Should Nicola Cabibbo have shared this year’s Nobel prize? (Credit: Marcella Bona)
By Jon Cartwright
There was a reason why science reporters like me groaned at the announcement of the Nobel Prize for Physics yesterday. “Drat,” we thought in synchrony. “Now I have to explain what symmetry breaking is.” Maybe that’s why we on physicsworld.com all hoped for more fathomable research, like dark energy or neutrino oscillations.
For some particle physicists, there was a less selfish reason to be irritated. Two of the three new Japanese-born laureates, Toshihide Maskawa of the Yukawa Institute for Theoretical Physics and Makoto Kobayashi of the KEK lab, were awarded the prize for figuring out how to encompass so-called charge–parity violation in the Standard Model. The crucial part of their work was in describing the decays of quarks, for which they created the CKM matrix — “M” for Maskawa and “K” for Kobayashi. So why did the Nobel committee appear to disregard the first initial — “C” for the Italian physicist Nicola Cabibbo?
Cabibbo did not formulate the CKM matrix itself, though he did lay the groundwork for it. In 1963, almost a decade before Maskawa and Kobayashi made their contributions, the Italian discovered how to describe two distinct decay rates by a four-quark matrix, known as the Cabibbo matrix. The important step made by Maskawa and Kobayashi was to realise that, to account for the observed charge–parity violation, the matrix must be extended to incorporate a third family of quarks. As these quarks — the charm, bottom and top — were discovered over the following three decades, the Japanese physicists’ work gradually set in stone.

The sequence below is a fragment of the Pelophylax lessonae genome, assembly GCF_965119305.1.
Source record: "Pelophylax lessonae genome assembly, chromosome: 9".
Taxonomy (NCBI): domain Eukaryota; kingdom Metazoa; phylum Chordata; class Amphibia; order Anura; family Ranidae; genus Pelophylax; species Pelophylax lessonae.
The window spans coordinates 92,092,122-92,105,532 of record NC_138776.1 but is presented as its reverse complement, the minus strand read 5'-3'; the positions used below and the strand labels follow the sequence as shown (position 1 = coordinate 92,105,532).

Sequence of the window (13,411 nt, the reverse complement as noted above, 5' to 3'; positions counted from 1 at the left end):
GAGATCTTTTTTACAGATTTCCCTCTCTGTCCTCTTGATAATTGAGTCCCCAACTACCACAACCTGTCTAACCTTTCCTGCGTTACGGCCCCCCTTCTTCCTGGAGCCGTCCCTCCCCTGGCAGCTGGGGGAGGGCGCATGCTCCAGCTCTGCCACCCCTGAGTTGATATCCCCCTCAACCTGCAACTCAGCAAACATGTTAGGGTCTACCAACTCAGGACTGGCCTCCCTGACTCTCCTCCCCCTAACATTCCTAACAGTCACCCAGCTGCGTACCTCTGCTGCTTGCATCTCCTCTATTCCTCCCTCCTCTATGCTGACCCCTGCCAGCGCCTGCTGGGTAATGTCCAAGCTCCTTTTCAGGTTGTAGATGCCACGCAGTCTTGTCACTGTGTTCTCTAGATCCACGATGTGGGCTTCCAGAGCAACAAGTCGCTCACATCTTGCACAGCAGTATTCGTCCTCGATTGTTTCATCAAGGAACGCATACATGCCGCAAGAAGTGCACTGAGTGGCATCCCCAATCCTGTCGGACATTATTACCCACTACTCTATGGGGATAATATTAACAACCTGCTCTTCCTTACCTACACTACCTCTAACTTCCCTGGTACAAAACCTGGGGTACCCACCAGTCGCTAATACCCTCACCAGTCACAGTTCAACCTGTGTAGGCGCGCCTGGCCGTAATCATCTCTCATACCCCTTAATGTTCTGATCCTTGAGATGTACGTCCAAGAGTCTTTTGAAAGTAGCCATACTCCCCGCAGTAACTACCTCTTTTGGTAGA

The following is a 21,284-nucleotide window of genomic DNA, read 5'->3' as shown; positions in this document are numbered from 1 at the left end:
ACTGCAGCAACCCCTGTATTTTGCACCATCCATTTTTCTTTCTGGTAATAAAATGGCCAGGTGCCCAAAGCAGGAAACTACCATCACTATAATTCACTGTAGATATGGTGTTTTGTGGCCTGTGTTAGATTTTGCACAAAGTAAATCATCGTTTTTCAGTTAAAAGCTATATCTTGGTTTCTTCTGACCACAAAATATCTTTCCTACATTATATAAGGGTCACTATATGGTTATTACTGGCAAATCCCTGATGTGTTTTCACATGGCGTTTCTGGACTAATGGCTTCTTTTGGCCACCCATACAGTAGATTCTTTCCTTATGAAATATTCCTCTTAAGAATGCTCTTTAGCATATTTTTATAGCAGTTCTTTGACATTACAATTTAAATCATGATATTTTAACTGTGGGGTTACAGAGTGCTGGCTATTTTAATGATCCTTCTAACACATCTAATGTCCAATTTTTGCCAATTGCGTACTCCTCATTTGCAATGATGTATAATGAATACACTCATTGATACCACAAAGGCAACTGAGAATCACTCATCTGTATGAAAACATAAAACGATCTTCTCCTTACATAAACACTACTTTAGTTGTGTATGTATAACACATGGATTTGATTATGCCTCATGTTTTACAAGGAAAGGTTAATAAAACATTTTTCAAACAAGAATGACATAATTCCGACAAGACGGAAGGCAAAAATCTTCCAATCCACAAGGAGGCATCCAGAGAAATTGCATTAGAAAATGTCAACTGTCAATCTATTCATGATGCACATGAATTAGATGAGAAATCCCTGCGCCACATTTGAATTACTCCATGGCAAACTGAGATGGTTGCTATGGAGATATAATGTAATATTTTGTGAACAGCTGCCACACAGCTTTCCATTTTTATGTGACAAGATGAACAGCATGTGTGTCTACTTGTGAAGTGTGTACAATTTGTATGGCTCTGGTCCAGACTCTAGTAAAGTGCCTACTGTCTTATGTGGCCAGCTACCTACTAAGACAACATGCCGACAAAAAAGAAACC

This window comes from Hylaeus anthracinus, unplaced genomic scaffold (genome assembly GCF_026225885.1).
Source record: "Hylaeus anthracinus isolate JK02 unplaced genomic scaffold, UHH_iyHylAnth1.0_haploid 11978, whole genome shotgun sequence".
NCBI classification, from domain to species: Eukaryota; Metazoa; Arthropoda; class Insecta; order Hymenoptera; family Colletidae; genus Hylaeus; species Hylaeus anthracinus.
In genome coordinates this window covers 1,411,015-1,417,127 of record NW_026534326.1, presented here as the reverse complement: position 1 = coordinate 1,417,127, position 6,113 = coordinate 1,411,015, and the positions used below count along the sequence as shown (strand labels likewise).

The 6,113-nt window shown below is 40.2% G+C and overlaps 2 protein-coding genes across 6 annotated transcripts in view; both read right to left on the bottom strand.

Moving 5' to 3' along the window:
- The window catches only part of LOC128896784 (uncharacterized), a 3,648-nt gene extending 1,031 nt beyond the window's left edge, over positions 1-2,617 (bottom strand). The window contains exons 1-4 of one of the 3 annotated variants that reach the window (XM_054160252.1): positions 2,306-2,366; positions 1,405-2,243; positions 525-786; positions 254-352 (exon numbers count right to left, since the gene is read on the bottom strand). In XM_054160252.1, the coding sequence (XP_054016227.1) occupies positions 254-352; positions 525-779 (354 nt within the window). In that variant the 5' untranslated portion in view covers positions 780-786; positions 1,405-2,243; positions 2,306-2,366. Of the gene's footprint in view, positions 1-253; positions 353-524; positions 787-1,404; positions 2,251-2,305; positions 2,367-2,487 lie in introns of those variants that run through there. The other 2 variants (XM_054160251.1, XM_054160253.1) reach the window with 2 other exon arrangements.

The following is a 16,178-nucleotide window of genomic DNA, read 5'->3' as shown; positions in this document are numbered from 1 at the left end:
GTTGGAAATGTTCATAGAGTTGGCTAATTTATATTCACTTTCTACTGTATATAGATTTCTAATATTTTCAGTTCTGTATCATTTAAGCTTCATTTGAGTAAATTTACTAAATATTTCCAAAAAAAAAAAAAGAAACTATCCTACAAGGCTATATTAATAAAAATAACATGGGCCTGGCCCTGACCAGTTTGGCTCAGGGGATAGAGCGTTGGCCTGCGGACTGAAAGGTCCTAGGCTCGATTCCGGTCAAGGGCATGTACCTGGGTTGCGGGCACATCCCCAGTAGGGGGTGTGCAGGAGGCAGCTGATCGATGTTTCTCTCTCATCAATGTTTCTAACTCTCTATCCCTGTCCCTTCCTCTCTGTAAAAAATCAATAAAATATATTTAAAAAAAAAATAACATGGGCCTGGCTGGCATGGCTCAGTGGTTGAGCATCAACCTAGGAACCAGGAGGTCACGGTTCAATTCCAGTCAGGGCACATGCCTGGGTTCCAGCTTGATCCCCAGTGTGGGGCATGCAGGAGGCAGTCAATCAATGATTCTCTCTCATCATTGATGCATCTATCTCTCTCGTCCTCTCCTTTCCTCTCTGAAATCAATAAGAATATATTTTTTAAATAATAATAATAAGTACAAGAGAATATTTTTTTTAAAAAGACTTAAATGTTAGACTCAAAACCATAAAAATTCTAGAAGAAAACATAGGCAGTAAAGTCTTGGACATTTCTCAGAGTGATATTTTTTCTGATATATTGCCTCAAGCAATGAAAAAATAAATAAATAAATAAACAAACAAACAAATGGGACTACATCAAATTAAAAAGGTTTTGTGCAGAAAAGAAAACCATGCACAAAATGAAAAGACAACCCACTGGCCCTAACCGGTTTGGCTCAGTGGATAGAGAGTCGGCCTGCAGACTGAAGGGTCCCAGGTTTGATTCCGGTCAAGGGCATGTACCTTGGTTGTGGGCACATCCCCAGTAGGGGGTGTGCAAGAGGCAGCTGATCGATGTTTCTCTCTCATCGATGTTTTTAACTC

I had no luck contacting Cabbibo yesterday, but according to Italian media his colleagues have noticed that he has been somewhat rankled by the Nobel committee’s decision. (Not so silent is Roberto Petronzio, president of Italy’s National Institute for Nuclear Physics, who says he is “filled with bitterness”.) This is understandable — who wouldn’t want a share of 10m kronor? — but Cabibbo’s work, most will agree, is distinct from that of Maskawa and Kobayashi.
There is also the fact that Cabibbo was not the only unsung physicist who contributed to the new Nobel laureates’ work. Jeffrey Goldstone, a British-born theorist, had a big hand in helping Yoichiro Nambu, the third Nobel prize winner this year, to develop the idea of spontaneous symmetry breaking. The Nobel committee has a strict quota of just three awardees per year; there will be disappointments, but not everyone can be honoured.